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David Ogilvy Dalgeish Esquire

Of a notable family, whose forebears were proprietors of the Scotscraig estate at Ferryport on Craig, David Ogilvy Dalgleish embarked on a mercantile career in the flax trade in Dundee. His ambitions were unrealised, due to his untimely death.

Subscription value in 1863:

£20

Relative to inflation up to 2020:

£2000

Relative to income compared to 2020:

£16000

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Personal details and history

Full name

David Ogilvy Dalgeish

Date of birth

30-10-1835[1] - baptised on 23-11-1835[1]

Place of birth

Largo, Fife:[2] Auchtermairnie House, Kennoway, Fife:[1]

Gender

Male

Marital status

Unmarried

Name of spouse

N/A

Children

N/A

Home address

Rose Cottage[2]
Newport[3][4]
Fife

Latterly:

Hillside Place[5]
Newport
Fife

113 Ferry Road[6][7]
Dundee

Age at death:

34 years[8]

Place of death:

London, England[9]

Date of death:

09-09-1870[9]

Buried:

Memorial Stone in Ceres Kirkyard, Fife

Affiliations, clubs, offices and related subscribers

Religious affiliation

Established Church - presumed

Political affiliation

Unknown

Clubs / societies

St Cecilia Society - President:[10] Newport Literary Society - Member:[11] Newport Amateur Rowing Club - Member:[12] Caledonian Union Golf Club - Counsellor:[13] The Edinburgh Angus Club - Member:[14] Newport Curling Club - President:[15]

Public offices

Unknown

Related subscribers

Subscriber   29 – Sir David Baxter – employer of David Ogilvy Dalgleish at Messrs Baxter Bros & Co

Subscriber   55 – Peter Carmichael – partner of Messrs Baxter Bros & Co

Subscriber  68 – W O Dalgleish – older brother of David Ogilvy Dalgleish

Additional Subscribers – James Ogilvy Dalgleish of Woodburne- father of David Ogilvy Dalgleish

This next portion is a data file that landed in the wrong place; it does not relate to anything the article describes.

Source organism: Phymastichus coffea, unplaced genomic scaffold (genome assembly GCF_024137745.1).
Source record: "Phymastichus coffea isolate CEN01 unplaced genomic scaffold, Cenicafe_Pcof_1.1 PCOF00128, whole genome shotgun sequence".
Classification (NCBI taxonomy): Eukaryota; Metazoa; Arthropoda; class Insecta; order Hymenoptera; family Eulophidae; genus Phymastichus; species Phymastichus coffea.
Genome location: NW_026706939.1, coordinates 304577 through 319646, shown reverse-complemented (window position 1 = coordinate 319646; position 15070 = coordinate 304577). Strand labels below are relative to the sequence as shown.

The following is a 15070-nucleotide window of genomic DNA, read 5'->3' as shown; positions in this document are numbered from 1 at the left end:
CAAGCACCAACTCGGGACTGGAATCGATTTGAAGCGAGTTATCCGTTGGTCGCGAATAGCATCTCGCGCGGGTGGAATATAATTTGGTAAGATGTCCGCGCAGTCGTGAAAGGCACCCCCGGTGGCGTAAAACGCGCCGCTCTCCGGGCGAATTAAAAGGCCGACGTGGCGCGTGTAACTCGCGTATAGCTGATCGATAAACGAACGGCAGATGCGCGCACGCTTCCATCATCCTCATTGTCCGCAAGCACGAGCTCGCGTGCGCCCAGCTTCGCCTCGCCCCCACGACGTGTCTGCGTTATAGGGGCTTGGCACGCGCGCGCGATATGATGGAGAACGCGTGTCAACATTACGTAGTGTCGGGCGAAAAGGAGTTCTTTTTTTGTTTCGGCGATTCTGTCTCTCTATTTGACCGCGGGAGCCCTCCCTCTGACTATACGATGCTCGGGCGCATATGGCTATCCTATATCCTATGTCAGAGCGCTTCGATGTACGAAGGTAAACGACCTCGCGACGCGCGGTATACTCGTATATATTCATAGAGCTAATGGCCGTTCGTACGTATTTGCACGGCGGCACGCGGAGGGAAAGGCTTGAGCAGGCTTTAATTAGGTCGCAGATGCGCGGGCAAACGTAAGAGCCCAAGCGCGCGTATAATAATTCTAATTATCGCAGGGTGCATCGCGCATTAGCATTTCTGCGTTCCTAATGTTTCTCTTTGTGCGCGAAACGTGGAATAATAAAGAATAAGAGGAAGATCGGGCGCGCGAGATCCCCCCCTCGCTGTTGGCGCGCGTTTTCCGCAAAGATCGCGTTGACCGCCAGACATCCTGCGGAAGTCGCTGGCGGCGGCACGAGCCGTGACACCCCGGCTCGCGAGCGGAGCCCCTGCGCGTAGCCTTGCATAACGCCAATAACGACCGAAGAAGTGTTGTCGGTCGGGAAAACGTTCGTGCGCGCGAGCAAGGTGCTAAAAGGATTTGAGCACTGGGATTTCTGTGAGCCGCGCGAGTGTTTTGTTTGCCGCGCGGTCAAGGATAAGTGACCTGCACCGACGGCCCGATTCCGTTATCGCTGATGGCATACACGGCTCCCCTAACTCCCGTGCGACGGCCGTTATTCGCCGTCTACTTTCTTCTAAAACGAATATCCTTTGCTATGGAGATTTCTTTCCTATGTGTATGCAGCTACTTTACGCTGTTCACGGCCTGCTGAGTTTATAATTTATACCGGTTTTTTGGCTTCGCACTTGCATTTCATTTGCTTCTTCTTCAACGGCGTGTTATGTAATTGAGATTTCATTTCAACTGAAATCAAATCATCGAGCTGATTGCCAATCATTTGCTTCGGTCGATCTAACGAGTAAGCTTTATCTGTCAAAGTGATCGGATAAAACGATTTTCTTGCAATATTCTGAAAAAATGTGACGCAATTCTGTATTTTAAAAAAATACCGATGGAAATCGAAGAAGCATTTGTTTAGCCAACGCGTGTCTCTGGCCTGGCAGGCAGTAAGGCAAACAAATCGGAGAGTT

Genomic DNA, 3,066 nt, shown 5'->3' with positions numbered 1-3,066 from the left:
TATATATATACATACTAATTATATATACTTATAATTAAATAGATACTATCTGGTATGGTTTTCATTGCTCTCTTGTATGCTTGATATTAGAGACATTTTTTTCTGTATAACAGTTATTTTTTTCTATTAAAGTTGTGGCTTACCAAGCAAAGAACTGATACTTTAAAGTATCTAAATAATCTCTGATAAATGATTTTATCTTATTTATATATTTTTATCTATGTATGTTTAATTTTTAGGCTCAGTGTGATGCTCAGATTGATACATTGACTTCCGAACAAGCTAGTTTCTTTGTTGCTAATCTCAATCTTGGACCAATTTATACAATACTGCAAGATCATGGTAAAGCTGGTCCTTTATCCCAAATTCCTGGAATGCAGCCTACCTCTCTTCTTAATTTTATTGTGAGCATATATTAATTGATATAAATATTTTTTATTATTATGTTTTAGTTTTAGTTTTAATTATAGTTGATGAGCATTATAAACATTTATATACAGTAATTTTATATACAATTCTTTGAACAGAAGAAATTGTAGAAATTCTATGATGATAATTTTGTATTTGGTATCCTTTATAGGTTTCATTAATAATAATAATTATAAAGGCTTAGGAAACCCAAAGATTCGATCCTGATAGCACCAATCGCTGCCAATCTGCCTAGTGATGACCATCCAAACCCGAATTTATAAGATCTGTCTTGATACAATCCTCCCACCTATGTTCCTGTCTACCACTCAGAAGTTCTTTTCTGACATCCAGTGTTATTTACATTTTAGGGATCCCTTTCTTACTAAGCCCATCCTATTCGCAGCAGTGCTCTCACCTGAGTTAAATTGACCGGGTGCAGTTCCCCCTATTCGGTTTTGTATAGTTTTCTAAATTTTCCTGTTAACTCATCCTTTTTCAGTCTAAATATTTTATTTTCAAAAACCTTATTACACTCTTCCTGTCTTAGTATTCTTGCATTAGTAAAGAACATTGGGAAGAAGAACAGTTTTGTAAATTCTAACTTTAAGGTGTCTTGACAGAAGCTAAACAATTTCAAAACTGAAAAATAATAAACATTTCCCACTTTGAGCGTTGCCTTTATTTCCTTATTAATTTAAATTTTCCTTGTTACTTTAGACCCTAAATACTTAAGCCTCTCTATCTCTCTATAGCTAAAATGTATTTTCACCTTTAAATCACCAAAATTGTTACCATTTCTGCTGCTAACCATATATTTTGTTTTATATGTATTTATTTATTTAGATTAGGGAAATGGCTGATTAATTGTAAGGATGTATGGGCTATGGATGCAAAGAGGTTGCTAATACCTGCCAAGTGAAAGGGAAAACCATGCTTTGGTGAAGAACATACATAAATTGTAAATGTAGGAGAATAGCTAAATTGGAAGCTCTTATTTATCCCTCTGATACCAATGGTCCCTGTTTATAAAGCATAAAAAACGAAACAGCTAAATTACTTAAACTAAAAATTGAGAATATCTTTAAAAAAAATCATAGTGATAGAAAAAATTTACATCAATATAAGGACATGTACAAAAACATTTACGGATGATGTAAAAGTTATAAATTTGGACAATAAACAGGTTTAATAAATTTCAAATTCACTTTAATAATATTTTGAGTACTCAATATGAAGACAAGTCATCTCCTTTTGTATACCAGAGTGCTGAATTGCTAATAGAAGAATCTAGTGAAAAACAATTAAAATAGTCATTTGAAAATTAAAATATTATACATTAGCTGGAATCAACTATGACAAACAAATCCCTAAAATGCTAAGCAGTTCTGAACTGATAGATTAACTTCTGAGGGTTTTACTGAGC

Career and worklife

Occupation

Clerk[4]

Employment

Employee

Place of work

Messrs Baxter Brothers & Co[16]

Work address

Office:
11 King Street[4][16]
Dundee

Latterly:
7 King Street[6]
Dundee

Career to date:

After an education at Merchiston Castle Academy in Edinburgh,[17] David Ogilvy Dalgleish began his working life as a clerk to a flax merchant,[3] just as his older brother, William Ogilvy Dalgleish, before him.[18] At the age of 23 years (1858), David Dalgleish was listed in the Dundee Directory as a clerk.[3] By that time, his brother, William, also operating from the same working address (that of Baxter Brothers), had risen to the rank of 'merchant'[3] and had also been assumed as a partner within the firm. At the time of pledging his subscription in 1863, David Ogilvy Dalgleish had been in continuous employment in the offices of 'Messrs Baxter Bros & Co,' located at 11 King Street, Cowgate, Dundee.[16][19]

More information

David Ogilvy Dalgleish was the 2nd son of James Ogilvy Dalgleish and his wife, Isabella Martin.[1] He was born in 1835, while his parents resided at Auchtermairnie House[1] in the parish of Kennoway, Fife, although, census records indicated his birth to have been at nearby Largo.[1][2] His given name was David Martin Dalgleish,[1] Martin after his mother’s family name. The name of Ogilvy belonged to his grandmother who was the daughter of Archibald Ogilvy of Inchmartine at Errol.

Auchtermairnie House was described as a ‘plain, small mansion house with gardens,’[20] a far cry from the ‘large, substantial mansion’[21] at Scotscraig, (Ferryport on Craig, now known as Tayport), the ancestral home built in 1807 by his great grandfather, the Reverend Robert Dalgleish.[22] The estate of Scotscraig had been purchased by David’s great, great grandfather, the Reverend William Dalgleish, in 1742,[22] the lands of which were owned by the family until 1845.[22]

Having followed in his older brother’s footsteps, David Ogilvy Dalgleish, found himself working under and alongside his able brother. William Ogilvy Dalgleish had, for some years, been associated on the conduct of the commercial department of the large concern of Messrs Baxter Bros & Co.[23] Having been made a partner of the firm in 1856, by 1861, he had become eligible to receive four thirty-seconds of the profits.[23]

Perhaps David Ogilvy Dalgleish viewed his own career trajectory carving a similar path as that of his brother. Towards the close of the 1860s, he had risen from ‘clerk’ to ‘merchant’[7] and had moved from Newport, to take up residence at 113 Ferry Road,[7] an imposing house abutting the Roodyards burial ground.